An American Haunting
The Bell Witch is a legend based on true documents of the only case in US History where an entity caused the death of a man and a folklore that's still as strong today as it was back then. It's been the subject of various paranormal researchers and historians, some even swearing that they've seen the Bell Witch and her apparitions till this day.
An American Haunting encompasses 2 generations of families; although the Bell family in 1817 receives the most screen time than the contemporary portrayal that sets up the legend of the Bell Witch. With its predictable true story label slavishly tagged on to give it some smidgen of credibility. The family in the future, bookends the narration of the events that started the lore. Its a tacky framing device that reeks of an anemic and frail script from creative abjection.
It's unfortunate that such a truly incredible and chilling tale of revenge, torture and evil has boiled down to what essentially is a PG weekend fright-flick intended to bring in young cineplexers as well as audiences willing to revel in a good ol' forgettable boogeyman story. Dousing us with Tennessee period atmosphere and commendable set designs, the heavy pretense bogs down its 2 most veteran thespians' talents with a tarnishing waft of self-importance.
Sissy Spacek and Donald Sutherland are John and Lucy Bell, in 1817 and proud parents of the marriageable Betsy Bell (Rachel Hurd-Wood) and the John Jr. (Thom Fell). They are the foci of the narrative, which constantly carries an air of portentous foreboding. Supporting characters include Richard Powell (James D'Arcy), suitor apparent to Betsy who solders onto the family as if he was already married to her.
The inconsistent characterisation of Sutherland's John Bell is a aching and sore point. To believe he was dishonest would be difficult due to his obvious endearment towards his family. His character goes through revolutions of character changes that's awkward and contrived to fit a scattered and disorganised screenplay that was trying to fit in as many documented 'accounts' of the Bells as possible. To his credit, the mileage of the film's many supernatural vivacities is bitterly shown on Sutherland's final diminutive state. Spacek plays an impassive role, the rangering the family as both her husband and daughter are slowly and cruelly abused. Second fiddle to Sutherland, she plays it the best she can with intense and covert glances of feeble moroseness.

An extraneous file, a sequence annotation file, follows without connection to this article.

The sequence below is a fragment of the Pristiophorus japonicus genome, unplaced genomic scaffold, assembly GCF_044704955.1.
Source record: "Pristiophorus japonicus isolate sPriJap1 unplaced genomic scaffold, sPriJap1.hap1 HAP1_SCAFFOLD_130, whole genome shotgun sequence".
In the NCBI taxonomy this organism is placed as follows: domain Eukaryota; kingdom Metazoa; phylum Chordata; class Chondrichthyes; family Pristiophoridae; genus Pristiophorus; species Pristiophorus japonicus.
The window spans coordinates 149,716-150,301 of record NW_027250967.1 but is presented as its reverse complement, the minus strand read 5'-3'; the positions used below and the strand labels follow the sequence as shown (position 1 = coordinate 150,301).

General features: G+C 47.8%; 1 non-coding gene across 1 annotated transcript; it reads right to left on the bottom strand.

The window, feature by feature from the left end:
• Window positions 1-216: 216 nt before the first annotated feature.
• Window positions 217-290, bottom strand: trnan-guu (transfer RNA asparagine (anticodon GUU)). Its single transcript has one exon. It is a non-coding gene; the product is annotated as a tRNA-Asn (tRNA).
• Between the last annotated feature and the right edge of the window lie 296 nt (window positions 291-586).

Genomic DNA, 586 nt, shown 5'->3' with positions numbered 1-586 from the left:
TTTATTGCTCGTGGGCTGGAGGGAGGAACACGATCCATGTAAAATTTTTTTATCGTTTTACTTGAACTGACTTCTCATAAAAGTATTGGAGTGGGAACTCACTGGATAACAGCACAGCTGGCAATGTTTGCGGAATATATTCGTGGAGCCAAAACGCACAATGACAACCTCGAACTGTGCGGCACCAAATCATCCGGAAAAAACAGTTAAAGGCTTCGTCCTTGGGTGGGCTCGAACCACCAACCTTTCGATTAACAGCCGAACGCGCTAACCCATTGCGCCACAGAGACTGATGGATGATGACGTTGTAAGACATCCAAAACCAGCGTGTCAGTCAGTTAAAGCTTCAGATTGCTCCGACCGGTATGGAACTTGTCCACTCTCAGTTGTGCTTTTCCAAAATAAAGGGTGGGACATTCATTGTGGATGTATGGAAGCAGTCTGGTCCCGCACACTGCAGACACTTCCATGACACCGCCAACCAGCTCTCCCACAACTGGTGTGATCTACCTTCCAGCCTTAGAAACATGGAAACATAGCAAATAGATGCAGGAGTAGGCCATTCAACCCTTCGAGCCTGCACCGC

The chemistry between the Richard and Betsy, non-existent as it is, still plays an important part in understanding the dynamics of those trapped in the house with a vengeful spirit. He is her sole comfort. Richard, who's also Betsy's teacher portrays an underlying pride in his intellect and belief in science. It's the first time his knowledge of the world has failed him, as he sees his betrothed, be thrown about like a rag doll as the spirit habitually targets and possesses her nightly. She's burdened with the brunt of the spirit's unexplained but undeniable fury.
There's a distinct lack of progress in the film. Running scare-gags include, creaking floorboards, unnatural convulsions and physical abuse by the 'affected' and now-you-see-it, now-you-don't visual devices. It becomes obvious halfway through the film that the director has no clue on how to sustain the tense moments that he begins to stage, usually with the help of a loud sound. All in all, its a sad attempt to imitate a similarly themed Exorcism of Emily Rose, which actually had depth and a deft touch beneath its well-worn exterior
Although much is said about the theories bandied about the Bell Witch's true intentions with the Bell family, no one has conclusively stated who and why the entity haunted them. Most of the theories are conjecture and flippant suppositions. And thats An American Haunting's biggest flaw. It's final reveal is so aggravating anticlimactic and flimsy, it's not going to please or placate anyone who wanted something minutely plausible that's analogous with an actual horror story. It's not something that needed condescending social commentary.
Rating: 2 out of 5